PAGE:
Created on Thursday, 21 Apr 2016. Posted in Funding Tips
The following is a summariy of Professor David Armstrong's key points on the renewed programme!
RfPB is a small grants programme with the top limit of £350,000 for projects. It is seen as a conduit to the bigger programmes such as HTA and PHR.
High risk studies that are open ended and inductive in approach aren’t what the funding stream is looking for. However below is a list of examples that would be considered:
RfPB is also seen as a programme that previous fellowship applicants can access and new investigators can be named as the PI on the bid as long as they are part of a solid team.
Panels will be looking at the bids and judging:
The new 2 stage application process has been introduced to try and make the process easier to access and to speed up the pace of the whole application process.
At stage 1 only half of the application process needs to be completed – aim/question, background and methods.
The panel at this stage is looking at:
Formative feedback will be given to successful projects on how to improve the bid to have a better chance of success in the second stage. It’s very important that researchers act on the feedback.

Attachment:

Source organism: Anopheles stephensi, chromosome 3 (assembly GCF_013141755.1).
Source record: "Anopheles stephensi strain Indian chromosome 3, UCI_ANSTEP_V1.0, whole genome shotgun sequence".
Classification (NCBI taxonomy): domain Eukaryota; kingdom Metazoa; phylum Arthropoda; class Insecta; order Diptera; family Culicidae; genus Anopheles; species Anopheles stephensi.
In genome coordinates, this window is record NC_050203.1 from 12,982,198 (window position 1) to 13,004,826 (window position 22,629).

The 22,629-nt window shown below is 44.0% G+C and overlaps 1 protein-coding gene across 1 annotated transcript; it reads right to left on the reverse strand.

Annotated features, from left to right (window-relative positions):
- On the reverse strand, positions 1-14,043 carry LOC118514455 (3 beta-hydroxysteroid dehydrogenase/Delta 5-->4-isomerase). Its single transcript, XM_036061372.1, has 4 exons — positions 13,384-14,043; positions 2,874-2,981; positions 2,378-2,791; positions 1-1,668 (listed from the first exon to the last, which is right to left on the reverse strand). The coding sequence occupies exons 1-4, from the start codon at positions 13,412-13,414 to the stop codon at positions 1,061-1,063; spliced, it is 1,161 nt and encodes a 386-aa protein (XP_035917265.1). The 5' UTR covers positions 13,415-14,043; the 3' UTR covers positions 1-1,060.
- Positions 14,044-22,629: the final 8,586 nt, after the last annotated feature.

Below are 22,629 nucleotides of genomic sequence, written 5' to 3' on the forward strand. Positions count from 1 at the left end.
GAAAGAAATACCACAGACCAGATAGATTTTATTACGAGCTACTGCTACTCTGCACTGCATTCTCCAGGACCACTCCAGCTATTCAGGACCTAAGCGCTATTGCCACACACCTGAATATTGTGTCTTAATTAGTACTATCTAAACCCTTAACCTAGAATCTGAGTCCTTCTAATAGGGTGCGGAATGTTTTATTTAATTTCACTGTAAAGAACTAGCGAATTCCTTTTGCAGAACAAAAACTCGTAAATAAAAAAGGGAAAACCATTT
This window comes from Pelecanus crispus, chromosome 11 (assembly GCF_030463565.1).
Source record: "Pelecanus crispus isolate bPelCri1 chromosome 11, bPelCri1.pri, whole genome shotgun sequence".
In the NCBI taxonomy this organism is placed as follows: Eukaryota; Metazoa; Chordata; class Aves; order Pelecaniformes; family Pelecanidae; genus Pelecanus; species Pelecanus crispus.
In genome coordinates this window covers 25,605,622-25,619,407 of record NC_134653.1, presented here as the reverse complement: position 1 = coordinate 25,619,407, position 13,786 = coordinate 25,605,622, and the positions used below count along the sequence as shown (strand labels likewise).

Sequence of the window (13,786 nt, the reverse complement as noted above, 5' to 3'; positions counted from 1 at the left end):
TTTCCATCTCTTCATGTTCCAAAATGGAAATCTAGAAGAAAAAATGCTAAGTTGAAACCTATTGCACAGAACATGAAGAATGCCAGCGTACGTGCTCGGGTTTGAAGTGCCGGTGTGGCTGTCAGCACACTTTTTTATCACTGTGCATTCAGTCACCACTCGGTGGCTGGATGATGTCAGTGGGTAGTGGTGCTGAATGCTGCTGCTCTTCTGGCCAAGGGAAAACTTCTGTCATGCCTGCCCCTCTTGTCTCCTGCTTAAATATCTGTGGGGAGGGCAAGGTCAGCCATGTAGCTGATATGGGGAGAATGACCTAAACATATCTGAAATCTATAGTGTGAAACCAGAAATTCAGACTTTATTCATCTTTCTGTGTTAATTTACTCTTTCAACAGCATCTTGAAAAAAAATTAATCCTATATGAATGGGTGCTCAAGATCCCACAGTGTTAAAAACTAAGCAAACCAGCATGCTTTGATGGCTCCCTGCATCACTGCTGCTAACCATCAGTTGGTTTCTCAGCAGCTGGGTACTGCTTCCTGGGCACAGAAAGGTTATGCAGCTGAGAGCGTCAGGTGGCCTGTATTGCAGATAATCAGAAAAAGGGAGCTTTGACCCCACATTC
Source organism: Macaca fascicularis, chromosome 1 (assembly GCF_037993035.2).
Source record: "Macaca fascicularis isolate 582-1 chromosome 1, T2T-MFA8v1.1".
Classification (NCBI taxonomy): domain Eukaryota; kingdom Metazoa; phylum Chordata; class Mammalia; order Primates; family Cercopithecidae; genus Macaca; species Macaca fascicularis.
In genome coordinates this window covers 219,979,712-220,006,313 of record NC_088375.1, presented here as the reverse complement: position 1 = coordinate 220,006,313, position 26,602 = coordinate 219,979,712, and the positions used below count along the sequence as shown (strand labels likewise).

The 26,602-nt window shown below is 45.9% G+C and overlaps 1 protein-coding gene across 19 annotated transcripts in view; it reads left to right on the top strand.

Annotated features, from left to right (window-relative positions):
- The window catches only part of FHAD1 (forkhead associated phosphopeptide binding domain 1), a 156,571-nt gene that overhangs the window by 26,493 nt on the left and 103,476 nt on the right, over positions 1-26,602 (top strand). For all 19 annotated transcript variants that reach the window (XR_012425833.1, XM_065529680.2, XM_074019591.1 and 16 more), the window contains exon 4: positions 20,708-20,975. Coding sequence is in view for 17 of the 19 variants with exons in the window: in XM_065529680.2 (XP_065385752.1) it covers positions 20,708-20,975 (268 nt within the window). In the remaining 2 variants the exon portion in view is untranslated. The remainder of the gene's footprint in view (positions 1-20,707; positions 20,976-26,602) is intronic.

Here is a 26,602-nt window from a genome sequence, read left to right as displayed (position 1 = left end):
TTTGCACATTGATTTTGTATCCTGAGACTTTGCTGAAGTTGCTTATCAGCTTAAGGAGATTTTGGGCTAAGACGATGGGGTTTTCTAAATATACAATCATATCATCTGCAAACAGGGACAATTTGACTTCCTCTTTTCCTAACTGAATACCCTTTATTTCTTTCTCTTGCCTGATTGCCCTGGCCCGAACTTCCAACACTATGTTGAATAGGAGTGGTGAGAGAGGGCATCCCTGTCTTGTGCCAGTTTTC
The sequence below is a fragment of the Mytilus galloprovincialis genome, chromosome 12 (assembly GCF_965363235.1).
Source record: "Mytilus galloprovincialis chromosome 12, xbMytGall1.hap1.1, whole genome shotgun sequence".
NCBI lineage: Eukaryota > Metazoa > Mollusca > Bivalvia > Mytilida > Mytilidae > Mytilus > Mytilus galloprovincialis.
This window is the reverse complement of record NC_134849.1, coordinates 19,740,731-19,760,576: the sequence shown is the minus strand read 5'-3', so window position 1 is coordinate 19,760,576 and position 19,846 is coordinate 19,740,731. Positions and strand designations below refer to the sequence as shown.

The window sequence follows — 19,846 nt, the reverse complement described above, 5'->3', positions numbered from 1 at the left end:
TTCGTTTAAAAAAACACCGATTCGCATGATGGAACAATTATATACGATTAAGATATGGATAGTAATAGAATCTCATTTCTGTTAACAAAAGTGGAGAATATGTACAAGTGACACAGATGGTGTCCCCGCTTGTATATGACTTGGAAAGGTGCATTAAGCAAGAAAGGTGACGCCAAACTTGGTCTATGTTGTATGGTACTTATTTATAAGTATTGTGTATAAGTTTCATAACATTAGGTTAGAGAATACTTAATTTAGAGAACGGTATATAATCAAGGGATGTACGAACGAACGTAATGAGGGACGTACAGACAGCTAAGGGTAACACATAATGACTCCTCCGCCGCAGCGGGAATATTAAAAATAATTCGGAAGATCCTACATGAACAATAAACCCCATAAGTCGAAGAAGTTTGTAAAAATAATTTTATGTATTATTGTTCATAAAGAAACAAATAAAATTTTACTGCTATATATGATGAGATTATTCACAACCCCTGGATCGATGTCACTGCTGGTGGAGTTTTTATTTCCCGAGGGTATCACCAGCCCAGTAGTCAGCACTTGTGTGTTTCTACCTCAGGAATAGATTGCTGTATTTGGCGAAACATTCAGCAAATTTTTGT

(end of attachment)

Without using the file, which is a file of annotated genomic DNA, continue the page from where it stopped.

The turnaround to the second stage is only 4-6 weeks but submission can be deferred to the next round if there are issues getting the costings sorted. With the new system the programme is hoping to have a 50% success rate of those submitting to the second stage.
Patient involvement and benefit has always been central to the RfPB but rather than being constrained to the public involvement section of the application form the panels are being encouraged to broaden what is considered. Projects that answer the following questions in their bid are more likely to be reviewed positively.
The programme director has also heavily emphasised the importance of avoiding ‘me too’ applications. He describes these as one arm bandit applications where a known intervention is applied to a new disease or different population. These applications are increasingly being seen as a waste of money – applying logic to the situation can often predict the answer without any need to do the research. The examples he gave were CBT or exercise having a proven effect and so there is no need to trial it for every disease in every population to know that it will probably provide some improvement.